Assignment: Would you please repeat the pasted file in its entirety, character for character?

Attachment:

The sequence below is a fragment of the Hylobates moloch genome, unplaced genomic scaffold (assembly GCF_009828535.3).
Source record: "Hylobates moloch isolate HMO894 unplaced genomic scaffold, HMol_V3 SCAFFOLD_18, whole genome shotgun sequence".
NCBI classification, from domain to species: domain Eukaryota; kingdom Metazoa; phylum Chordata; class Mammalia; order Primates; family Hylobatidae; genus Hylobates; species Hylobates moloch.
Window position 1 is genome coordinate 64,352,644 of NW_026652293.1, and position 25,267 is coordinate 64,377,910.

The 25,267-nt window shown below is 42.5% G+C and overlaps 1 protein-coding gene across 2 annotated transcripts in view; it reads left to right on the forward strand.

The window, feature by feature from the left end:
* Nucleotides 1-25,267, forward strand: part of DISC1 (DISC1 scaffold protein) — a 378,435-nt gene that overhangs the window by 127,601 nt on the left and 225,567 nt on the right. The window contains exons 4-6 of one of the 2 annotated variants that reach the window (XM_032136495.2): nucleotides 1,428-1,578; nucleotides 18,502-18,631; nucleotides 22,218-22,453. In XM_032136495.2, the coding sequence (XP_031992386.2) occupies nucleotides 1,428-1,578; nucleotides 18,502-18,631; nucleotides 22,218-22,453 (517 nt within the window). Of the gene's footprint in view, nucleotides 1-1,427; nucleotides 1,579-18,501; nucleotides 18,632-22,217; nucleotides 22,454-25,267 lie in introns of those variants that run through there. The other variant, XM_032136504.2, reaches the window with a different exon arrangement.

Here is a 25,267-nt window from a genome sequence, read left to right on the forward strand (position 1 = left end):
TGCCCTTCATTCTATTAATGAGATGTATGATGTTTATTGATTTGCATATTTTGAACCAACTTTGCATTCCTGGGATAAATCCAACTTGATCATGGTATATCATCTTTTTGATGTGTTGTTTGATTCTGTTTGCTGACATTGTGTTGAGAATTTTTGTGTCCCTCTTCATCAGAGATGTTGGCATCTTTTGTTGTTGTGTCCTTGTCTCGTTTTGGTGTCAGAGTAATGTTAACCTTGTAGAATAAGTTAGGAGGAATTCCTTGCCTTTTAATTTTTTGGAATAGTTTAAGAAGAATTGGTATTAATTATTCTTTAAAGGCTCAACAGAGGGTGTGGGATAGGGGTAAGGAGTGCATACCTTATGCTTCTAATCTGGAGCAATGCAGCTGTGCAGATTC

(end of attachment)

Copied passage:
The sequence below is a fragment of the Hylobates moloch genome, unplaced genomic scaffold (assembly GCF_009828535.3).
Source record: "Hylobates moloch isolate HMO894 unplaced genomic scaffold, HMol_V3 SCAFFOLD_18, whole genome shotgun sequence".
NCBI classification, from domain to species: domain Eukaryota; kingdom Metazoa; phylum Chordata; class Mammalia; order Primates; family Hylobatidae; genus Hylobates; species Hylobates moloch.
Window position 1 is genome coordinate 64,352,644 of NW_026652293.1, and position 25,267 is coordinate 64,377,910.

The 25,267-nt window shown below is 42.5% G+C and overlaps 1 protein-coding gene across 2 annotated transcripts in view; it reads left to right on the forward strand.

The window, feature by feature from the left end:
* Nucleotides 1-25,267, forward strand: part of DISC1 (DISC1 scaffold protein) — a 378,435-nt gene that overhangs the window by 127,601 nt on the left and 225,567 nt on the right. The window contains exons 4-6 of one of the 2 annotated variants that reach the window (XM_032136495.2): nucleotides 1,428-1,578; nucleotides 18,502-18,631; nucleotides 22,218-22,453. In XM_032136495.2, the coding sequence (XP_031992386.2) occupies nucleotides 1,428-1,578; nucleotides 18,502-18,631; nucleotides 22,218-22,453 (517 nt within the window). Of the gene's footprint in view, nucleotides 1-1,427; nucleotides 1,579-18,501; nucleotides 18,632-22,217; nucleotides 22,454-25,267 lie in introns of those variants that run through there. The other variant, XM_032136504.2, reaches the window with a different exon arrangement.

Here is a 25,267-nt window from a genome sequence, read left to right on the forward strand (position 1 = left end):
TGCCCTTCATTCTATTAATGAGATGTATGATGTTTATTGATTTGCATATTTTGAACCAACTTTGCATTCCTGGGATAAATCCAACTTGATCATGGTATATCATCTTTTTGATGTGTTGTTTGATTCTGTTTGCTGACATTGTGTTGAGAATTTTTGTGTCCCTCTTCATCAGAGATGTTGGCATCTTTTGTTGTTGTGTCCTTGTCTCGTTTTGGTGTCAGAGTAATGTTAACCTTGTAGAATAAGTTAGGAGGAATTCCTTGCCTTTTAATTTTTTGGAATAGTTTAAGAAGAATTGGTATTAATTATTCTTTAAAGGCTCAACAGAGGGTGTGGGATAGGGGTAAGGAGTGCATACCTTATGCTTCTAATCTGGAGCAATGCAGCTGTGCAGATTC